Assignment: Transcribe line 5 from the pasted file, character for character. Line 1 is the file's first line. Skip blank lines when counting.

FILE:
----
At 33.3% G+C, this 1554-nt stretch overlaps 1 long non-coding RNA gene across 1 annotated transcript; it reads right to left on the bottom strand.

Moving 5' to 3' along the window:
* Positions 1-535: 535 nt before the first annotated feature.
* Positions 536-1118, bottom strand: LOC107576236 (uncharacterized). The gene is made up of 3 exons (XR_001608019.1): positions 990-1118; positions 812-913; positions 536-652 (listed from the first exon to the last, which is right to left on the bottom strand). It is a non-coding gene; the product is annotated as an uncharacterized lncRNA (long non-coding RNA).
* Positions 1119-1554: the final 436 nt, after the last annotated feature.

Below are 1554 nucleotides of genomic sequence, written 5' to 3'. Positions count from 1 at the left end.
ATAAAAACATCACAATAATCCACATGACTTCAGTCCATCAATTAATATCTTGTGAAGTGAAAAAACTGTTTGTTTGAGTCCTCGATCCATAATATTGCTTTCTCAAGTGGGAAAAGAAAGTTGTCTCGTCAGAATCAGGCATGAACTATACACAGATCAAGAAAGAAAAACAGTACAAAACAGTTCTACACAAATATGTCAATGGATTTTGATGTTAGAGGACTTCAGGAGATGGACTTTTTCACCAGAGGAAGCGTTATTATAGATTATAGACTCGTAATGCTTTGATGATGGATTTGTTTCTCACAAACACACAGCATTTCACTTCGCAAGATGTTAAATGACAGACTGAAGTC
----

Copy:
* Positions 1119-1554: the final 436 nt, after the last annotated feature.